Sunday, 16 September 2007

Dunderheads in the East, Dunderheads in the West

I shall start by admitting that we all make typos, all of the time, but there are times when you simply have to check, double-check and make sure you get it right. It's Sunday morning and, as the vicar of St. BCM's, my sermon today is on the subject of getting it right when it matters...

Exhibit A: the pairings page at the official website for the world championship. I had a look at this to check when various people were due to play each other and was appalled to find that the pairings for the second half of the tournament were all over the place. In most cases they replicate the pairings of the first half, so that players are shown playing the same opponents with the same colours. For example, round eight looks OK but in round nine the same guys play each other again with the colours reversed. The first free day is listed as Sept 11 when it should be September 17. In short, muchos problemas. Anyway, I tried to be helpful and email the webmaster. I found the contacts page, which had a contact email address for the webmaster, so I penned him a quick line, in English and rusty Spanish, indicating the errors. But - as you've probably already guessed - the email bounced back to me, recipient unknown. Mas problemas... I wonder, could it happen... could one of the world championship contenders rely on what he found on the website, prepare for the game and then turn up to find himself facing someone entirely different. It couldn't - could it? Anyway, I have just extracted 'Speckled Jim' from my pigeon loft, attached a message to his claw and sent him on his way to Mexico City.

Exhibit B: the ACP proposal for the standardization of time controls. Now, for once, I shall not go banging on about how idiotic I think modern time controls are, how I loathe it when they are described as 'classical', etc, etc: I will merely draw your attention to section 1 of this document where the writer (Polish GM Macieja) lists the so-called 'long classical' option. He first lists it in time limit gobbledegook as (100'/40+50'/20+G-15')+30" ("the longer") and then attempts to decode as
[90 minutes for 40 moves, then 50 minutes for 20 moves, then 15 minutes for remaining moves, with an increment of 30 seconds per move, starting from move 1]. Unfortunately it has become garbled in translation since the first talks about 100 minutes and the second 90 minutes: a typo which might be forgivable in many contexts, but here it goes to the heart of the matter. As lawyers like to say, time is of the essence. It seems to me that this failure to get it right completely undermines any confidence we can have in this entire proposal and the thought that has gone into it. Together with the vague generalisations about who wants new/fast and who wants old/slow time controls, it looks like a botched job.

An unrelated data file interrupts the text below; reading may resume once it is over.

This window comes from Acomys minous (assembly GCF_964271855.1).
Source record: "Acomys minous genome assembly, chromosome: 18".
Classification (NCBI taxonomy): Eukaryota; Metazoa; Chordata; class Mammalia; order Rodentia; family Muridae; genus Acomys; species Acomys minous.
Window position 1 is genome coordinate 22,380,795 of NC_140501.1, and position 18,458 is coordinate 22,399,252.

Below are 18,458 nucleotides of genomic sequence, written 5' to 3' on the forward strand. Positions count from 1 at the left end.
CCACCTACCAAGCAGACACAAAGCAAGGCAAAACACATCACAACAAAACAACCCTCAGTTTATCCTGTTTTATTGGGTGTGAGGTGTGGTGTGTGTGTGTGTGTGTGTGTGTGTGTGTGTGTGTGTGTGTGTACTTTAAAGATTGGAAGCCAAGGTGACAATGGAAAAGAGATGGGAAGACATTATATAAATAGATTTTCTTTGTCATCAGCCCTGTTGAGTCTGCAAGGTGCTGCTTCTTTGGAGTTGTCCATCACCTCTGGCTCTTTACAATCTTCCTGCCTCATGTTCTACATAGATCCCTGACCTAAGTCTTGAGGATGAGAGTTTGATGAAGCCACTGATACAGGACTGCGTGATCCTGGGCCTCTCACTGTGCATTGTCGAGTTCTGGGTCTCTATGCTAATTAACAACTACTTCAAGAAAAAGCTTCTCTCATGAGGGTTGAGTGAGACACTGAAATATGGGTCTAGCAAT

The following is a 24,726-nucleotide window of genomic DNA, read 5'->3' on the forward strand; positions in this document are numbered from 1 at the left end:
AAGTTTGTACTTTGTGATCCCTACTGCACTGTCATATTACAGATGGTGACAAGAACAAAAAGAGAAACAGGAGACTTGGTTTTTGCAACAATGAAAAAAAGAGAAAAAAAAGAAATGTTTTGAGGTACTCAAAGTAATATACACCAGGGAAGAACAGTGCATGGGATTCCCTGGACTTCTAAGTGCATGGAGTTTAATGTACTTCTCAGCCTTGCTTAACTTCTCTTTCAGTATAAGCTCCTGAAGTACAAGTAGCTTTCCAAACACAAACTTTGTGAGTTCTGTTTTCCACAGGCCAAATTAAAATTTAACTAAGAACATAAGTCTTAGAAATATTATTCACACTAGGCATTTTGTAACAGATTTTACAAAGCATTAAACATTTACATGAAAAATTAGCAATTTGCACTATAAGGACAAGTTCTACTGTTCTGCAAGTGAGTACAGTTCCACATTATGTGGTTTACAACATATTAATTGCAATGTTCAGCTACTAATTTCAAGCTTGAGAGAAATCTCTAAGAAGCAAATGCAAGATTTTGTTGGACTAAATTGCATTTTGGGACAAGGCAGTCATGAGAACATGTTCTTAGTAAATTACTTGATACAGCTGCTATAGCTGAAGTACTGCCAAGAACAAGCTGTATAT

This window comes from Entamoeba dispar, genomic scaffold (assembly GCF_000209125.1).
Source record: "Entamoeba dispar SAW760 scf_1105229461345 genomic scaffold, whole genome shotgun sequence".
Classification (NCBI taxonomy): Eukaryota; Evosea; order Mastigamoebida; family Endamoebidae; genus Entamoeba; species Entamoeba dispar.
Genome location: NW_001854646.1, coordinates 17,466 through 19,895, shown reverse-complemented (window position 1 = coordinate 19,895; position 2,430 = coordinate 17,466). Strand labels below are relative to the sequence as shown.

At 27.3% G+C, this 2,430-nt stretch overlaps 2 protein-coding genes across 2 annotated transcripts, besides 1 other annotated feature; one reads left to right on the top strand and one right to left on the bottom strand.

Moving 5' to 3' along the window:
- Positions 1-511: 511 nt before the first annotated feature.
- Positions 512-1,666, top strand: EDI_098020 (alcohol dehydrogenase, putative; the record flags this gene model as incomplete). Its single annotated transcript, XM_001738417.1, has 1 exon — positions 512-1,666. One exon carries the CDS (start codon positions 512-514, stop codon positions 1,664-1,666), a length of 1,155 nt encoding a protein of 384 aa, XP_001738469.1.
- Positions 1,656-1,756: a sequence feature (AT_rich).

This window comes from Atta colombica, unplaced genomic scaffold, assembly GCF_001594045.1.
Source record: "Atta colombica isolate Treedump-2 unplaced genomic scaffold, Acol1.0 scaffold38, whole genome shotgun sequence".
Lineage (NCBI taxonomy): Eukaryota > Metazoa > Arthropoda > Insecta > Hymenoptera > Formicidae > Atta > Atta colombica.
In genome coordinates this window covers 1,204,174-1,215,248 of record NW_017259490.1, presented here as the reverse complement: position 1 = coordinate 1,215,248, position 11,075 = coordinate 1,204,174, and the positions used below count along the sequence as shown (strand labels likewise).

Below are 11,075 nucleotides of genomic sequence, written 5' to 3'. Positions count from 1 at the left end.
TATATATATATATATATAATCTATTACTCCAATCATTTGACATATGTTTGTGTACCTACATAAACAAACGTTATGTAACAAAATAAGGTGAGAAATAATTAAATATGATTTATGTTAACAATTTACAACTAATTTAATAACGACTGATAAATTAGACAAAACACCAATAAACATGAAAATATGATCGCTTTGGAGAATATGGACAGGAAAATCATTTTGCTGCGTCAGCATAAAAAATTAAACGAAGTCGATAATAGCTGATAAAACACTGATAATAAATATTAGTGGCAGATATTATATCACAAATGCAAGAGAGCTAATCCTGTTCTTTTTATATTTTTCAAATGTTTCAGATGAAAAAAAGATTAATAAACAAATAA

P.S. Sorry to be so cynical on this bright and sunny Sunday morning but it is hard not to presume that the ACP has agreed to roll over and have its tummy tickled in this way in return for some FIDE bribe or other.


  1. I agree about the mess with regards to Time Controls. Alas I think we're going to see more of the 40/90 +30s/ 30 +30s in tournaments. It appears ACP has consumed the FIDE kool-aid and the wonderful one round a day swisses are soon to go the way of the dinosaur. I'm constantly amazed how these people can really believe that speeding up games is going to get them on T-V. To the layman and even to many chessplayers, people moving a bunch of wooden pieces around a board quickly is just as boring as it is watching them move it slowly. Chess is a wonderful activity, but it's not a spectator sport to those who aren't really into it. Next they'll suggest that Michaelangelo should have painted the Sistine chapel in G/5 time limits. Blitz-art I think they call it. |Steve Fairbairn

  2. A possible problem for the ACP may be that they have to try and please all their members all the time, which is hard when people want different things. In a normal trade union, it would be udnerstood that if you're in a minority on a given issue, that's just the way it goes and maybe you'll be in the majority in another. But that may not be the way chessplayers' minds work.

    Macieja does tend to go on a bit and in a convoluted way, if anybody recalls the piece he wrote on Chessbase during the 2006 match. I'd say what the piece was about but to be honest, I never worked it out...

    On pairings - I'm sure I read once that Graham Kelly (or it may have been Ted Croker) devised a way, when young, to have a whole fixture list for a 22-team division operate so that all teams played consecutively home and away. Is this right? If so, why are players playing with three blacks (or whites) in the first four games?

    Oh, si quieres que te ayuda, John, puedo intentar, pero mi castellano todavía está un poco limitado....

  3. You can have every team play alternately home and away in a 22-team division, but not if you also insist that all 11 games in one round are played simultaneously. The latter is an unimportant point for team sports where every team has its own stadium; it is vital for chess events in which a venue is hired for a fixed time.

  4. You're right - I wonder if I mis-stated the problem? It's not so much that you need to have consecutive home and aways but that you don't want anybody to have had two more homes than aways (or vice versa). I don't understand why this happens.

  5. Next they'll suggest that Michaelangelo should have painted the Sistine chapel in G/5 time limits

    Incidentally I should point out that this is a very poor example, as the Sistine Chapel - because it was painted on drying plaster - was, in fact, painted extremely quickly.

  6. But I think it took a little longer than the FIDE time controls